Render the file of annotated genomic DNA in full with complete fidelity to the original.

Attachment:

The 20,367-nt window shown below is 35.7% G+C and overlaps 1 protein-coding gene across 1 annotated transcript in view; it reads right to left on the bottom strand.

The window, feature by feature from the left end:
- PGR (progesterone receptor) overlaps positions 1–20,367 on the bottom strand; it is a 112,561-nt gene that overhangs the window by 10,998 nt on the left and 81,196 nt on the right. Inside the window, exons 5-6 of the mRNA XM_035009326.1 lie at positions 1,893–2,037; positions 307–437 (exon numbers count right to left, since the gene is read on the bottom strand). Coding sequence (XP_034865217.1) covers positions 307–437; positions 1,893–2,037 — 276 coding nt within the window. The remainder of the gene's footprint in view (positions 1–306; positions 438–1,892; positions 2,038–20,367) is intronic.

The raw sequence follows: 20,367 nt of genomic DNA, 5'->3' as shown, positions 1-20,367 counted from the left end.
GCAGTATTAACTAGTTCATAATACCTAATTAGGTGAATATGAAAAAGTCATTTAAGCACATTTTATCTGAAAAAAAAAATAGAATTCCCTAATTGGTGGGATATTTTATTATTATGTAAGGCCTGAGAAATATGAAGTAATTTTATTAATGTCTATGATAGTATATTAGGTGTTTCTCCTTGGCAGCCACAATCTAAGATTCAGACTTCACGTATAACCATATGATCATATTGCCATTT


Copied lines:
The 20,367-nt window shown below is 35.7% G+C and overlaps 1 protein-coding gene across 1 annotated transcript in view; it reads right to left on the bottom strand.

The window, feature by feature from the left end:
- PGR (progesterone receptor) overlaps positions 1–20,367 on the bottom strand; it is a 112,561-nt gene that overhangs the window by 10,998 nt on the left and 81,196 nt on the right. Inside the window, exons 5-6 of the mRNA XM_035009326.1 lie at positions 1,893–2,037; positions 307–437 (exon numbers count right to left, since the gene is read on the bottom strand). Coding sequence (XP_034865217.1) covers positions 307–437; positions 1,893–2,037 — 276 coding nt within the window. The remainder of the gene's footprint in view (positions 1–306; positions 438–1,892; positions 2,038–20,367) is intronic.

The raw sequence follows: 20,367 nt of genomic DNA, 5'->3' as shown, positions 1-20,367 counted from the left end.
GCAGTATTAACTAGTTCATAATACCTAATTAGGTGAATATGAAAAAGTCATTTAAGCACATTTTATCTGAAAAAAAAAATAGAATTCCCTAATTGGTGGGATATTTTATTATTATGTAAGGCCTGAGAAATATGAAGTAATTTTATTAATGTCTATGATAGTATATTAGGTGTTTCTCCTTGGCAGCCACAATCTAAGATTCAGACTTCACGTATAACCATATGATCATATTGCCATTT